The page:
The problems do not end there, not only because old Sam (who is showing symptoms of poisoning from space radiation) begins to have a sudden physical decay, but also because a rescue unit is on the way to formally repair the harvester, while in practice they must also get rid of the corpse of the old Sam (no one knows that he survived and that the two clones met: if they were to find out they would kill them). With the slow and inexorable arrival of the rescue unit, the film turns into a sophisticated thriller that is not based on improbable escape plans, but on a rigorous writing: the two Sams decide to awaken a third clone, initially thinking of killing him and placing him in the damaged rover, but changing their mind afterwards (“We can’t kill, you know”).
Meanwhile, the old Sam is getting closer and closer to death: shortly before he managed to call “home”, discovering that years have passed since his brief memories, that Tess is dead and Eve (now played by Kaya Scodelario, the same woman in yellow of his hallucinations) is close to adulthood. Now dying, he gets deposed by the new Sam in the damaged rover, waiting for the rescue team to find him.
Meanwhile, the new Sam prepares a desperate escape plan but without alternatives: his only way to return to earth is through the helium 3 spacecraft. He knows that no one must be informed of his escape (otherwise, when he is found, he will find a team ready to kill him) and that he will not be safe until he is on the ground and away from the Lunar. His only chance is to have Gerty awaken a third clone and escape in the shuttle before the rescue unit notices him: in fact, no one suspects either of his meeting with old Sam or of the fact that he himself is still active (everyone believes that he has not yet moved from the infirmary, as he had been ordered) and, consequently, the discovery of the corpse of old Sam in the rover and of a recently awake clone in the infirmary should not make anyone suspicious and give him an advantage tactical in the escape, which takes place parallel to the landing of the rescue unit. Sam manages to take refuge in the shuttle of Helium 3 just in time, not before having destroyed the frequency jammer that prevented direct communications with the earth (guaranteeing the newly awakened clone the possibility of communicating with terrestrials). Old Sam dies aboard the rover just before being found by the rescue unit: the last thing he sees is the glow of the ship which leaves in the night, destination Earth.
The film closes with images of the new Sam’s journey to earth, while rumors from news and television programs give us a flash-forward of what will happen: he will be able to save himself and reveal to the world the deception of the Lunar, creating a scandal, but his fate is not entirely clear because the possibility of an illegal immigration charge hangs over him.
The meanings and aesthetics of the film
Despite being a first work, in Moon we already find all the distinctive features of Duncan Jones’ cinema well defined: the plot revolves around a man, who carries out an apparently normal job in a very special context (Moon’s lunar worker, the soldier in the time loop of Source Code, the warrior orc in a parallel land in Warcraft and the mute barman in the futuristic Berlin in Mute) and who, at a certain point in the story, realizes in a traumatic way that at the center of his life there is a gigantic deception that makes his certainties collapse.
What makes the film extremely interesting is the relationship that is established between the two clones (thanks to an incredible performance by Rockwell, among the best of his career) who are two different characters but, at the same time, the same person: a difficult relationship, made up of verbal and physical clashes that over time will turn into collaboration and trust. It is the scheme of a buddy movie inserted in a alien and alienating context, on a moon now owned by a multinational that has no ethical limit to the logic of profit, so much so that it allows itself to build human beings already prepared for their task and perfectly expendable, all for the sole need to save on the cost of new personnel training: a logic that is very reminiscent of cyberpunk themes, in a film that has nothing of the cyberpunk aesthetic.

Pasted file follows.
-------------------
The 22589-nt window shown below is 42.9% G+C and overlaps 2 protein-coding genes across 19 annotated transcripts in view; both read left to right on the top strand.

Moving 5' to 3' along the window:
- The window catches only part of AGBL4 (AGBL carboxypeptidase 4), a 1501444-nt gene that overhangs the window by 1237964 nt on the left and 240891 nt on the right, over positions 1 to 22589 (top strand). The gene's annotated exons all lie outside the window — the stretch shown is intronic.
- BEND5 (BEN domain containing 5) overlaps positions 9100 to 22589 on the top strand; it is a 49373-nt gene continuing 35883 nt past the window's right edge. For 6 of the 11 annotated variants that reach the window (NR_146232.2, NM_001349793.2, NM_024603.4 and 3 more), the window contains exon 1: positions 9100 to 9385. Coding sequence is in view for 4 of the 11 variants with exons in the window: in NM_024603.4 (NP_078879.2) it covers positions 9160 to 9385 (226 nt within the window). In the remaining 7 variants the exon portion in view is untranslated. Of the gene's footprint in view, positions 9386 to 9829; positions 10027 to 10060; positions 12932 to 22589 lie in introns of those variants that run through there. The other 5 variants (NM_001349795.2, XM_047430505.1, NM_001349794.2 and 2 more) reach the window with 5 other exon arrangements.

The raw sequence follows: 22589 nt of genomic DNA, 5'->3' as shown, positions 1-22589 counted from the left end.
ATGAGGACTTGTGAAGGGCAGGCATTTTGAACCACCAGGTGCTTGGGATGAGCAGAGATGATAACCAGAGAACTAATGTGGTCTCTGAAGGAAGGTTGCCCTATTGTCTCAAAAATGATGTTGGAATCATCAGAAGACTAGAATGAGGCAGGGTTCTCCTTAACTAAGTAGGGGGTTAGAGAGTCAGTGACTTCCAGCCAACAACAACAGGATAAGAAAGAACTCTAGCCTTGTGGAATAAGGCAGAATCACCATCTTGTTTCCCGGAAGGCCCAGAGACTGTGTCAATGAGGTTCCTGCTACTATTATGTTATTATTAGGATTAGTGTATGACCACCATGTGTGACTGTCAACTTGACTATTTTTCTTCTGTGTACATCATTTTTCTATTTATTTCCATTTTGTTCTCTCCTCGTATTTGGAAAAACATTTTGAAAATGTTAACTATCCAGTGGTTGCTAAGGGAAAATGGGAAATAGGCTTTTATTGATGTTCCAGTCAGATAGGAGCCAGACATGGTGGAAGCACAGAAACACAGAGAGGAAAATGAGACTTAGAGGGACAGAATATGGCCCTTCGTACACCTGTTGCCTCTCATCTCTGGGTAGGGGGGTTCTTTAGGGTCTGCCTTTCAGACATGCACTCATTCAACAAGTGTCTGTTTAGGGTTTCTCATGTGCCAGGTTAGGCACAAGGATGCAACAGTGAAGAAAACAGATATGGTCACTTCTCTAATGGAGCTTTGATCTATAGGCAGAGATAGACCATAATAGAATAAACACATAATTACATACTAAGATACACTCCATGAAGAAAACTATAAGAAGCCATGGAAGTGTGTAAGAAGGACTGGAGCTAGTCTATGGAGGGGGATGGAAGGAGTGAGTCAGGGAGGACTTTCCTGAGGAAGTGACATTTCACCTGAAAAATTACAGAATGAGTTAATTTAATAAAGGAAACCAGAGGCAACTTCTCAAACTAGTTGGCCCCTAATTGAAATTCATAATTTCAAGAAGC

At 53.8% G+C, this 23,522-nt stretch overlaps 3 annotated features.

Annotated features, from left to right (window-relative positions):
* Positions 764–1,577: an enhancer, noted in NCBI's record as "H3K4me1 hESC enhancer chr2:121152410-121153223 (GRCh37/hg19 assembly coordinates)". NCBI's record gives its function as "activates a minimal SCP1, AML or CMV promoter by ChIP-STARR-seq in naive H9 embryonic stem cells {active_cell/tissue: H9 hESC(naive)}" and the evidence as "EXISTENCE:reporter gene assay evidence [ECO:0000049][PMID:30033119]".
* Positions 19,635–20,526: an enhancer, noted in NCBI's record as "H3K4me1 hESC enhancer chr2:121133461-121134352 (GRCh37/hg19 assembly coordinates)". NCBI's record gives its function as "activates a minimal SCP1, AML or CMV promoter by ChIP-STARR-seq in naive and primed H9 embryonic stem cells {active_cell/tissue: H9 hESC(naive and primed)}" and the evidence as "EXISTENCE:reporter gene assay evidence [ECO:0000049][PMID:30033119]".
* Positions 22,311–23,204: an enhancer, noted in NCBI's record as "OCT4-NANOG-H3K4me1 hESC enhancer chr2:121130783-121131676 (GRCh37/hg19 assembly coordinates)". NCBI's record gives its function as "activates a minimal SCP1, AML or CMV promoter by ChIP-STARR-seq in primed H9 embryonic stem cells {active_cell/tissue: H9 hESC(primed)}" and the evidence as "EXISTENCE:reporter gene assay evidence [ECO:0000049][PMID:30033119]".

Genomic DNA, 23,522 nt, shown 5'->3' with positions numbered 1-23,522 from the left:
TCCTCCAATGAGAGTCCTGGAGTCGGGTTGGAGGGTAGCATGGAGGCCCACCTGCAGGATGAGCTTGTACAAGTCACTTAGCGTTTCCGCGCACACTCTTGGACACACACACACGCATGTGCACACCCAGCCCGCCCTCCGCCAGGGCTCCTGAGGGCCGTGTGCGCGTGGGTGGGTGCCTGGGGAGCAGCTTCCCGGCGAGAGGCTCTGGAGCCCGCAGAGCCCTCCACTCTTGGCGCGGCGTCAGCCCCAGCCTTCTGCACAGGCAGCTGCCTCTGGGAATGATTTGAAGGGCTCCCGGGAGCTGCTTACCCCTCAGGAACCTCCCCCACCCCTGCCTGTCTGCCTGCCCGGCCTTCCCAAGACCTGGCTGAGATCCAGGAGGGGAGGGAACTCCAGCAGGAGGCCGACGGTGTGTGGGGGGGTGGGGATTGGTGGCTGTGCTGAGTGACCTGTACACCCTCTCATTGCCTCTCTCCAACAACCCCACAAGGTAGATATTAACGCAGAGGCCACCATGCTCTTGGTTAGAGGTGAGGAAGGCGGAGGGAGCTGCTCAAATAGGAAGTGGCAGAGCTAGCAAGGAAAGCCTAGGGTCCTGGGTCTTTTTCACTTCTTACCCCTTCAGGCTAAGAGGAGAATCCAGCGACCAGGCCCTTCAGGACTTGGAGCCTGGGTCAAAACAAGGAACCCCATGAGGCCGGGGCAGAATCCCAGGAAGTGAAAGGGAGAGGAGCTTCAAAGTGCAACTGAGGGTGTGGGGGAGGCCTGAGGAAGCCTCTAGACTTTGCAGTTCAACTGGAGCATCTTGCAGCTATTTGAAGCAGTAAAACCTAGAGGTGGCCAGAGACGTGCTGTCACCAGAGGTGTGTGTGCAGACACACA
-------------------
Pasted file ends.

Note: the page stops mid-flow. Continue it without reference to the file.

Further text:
These clones can only remember the replicants of the timeless Blade Runner (not surprisingly Jones’s favorite film ever), of which Moon could almost be a sort of apocryphal prequel, narrating the escape from an extramundial colony; it is no coincidence that in Mute (which also pays homage to Blade Runner in aesthetics and shares the same narrative universe with Moon, while narrating a completely disconnected story) we will discover new fragments of the story of Sam Bell and his clones, who arrived on the earth did not find any blade runner units to withdraw them, but an international liberation committee (Free the 156, we read on some posters on the streets of Berlin) that brought Lunar Industries to trial (we see a funny fragment of that process in a very short scene from the film, where the original Sam Bell also appears for the first time). A different fate for the heroic Gerty, on the other hand, who short-circuited following the abandonment of the base.
To explain the reason for Sam’s hallucinations on the base, which allow him to see his daughter grown up without obviously recognizing her, Jones brought up the “twin brothers theory”, which would sometimes be able to perceive the emotions of the brother even when he’s far away: in the case of the clones this bond would be even stronger, so as to allow the clone on the moon to see what the original Sam sees on earth.
Another great distinguishing feature that makes this film so special is its aesthetics. For this reason Moon has a “second father” in addition to Jones, who is the set designer and designer Gavin Rothery, also a newcomer to the cinema after a long career in the world of video games and concept design: inspired by the best space science fiction of the seventies and working at a very fast pace, Rothery designed the entire environment of the film in a few months, from the entire moon base (indoors and outdoors) to the vehicles used throughout the story, from the robot Gerty to the suits, documenting all this work in a blog that is a real mine of information for all fans of the more technical aspects of cinema.
Bill Pearson, who was already working on Alien for Ridley Scott thirty years earlier, was involved in the practical realization of the models.
To give the final touch to the atmosphere of the film we find the soundtrack by Clint Mansell (one of his best works), admittedly halfway between Philip Glass and John Carpenter, which alternates moments of pure tension with others of poignant melancholy.
The result of this great teamwork is an absolutely unique film in the sci-fi panorama of the 2000s, always poised between past suggestions and more current themes than ever. A film that talks about the greatest risks of our times without ever forgetting to entertain. After all, isn’t this the raison d’etre of all the best science fiction films?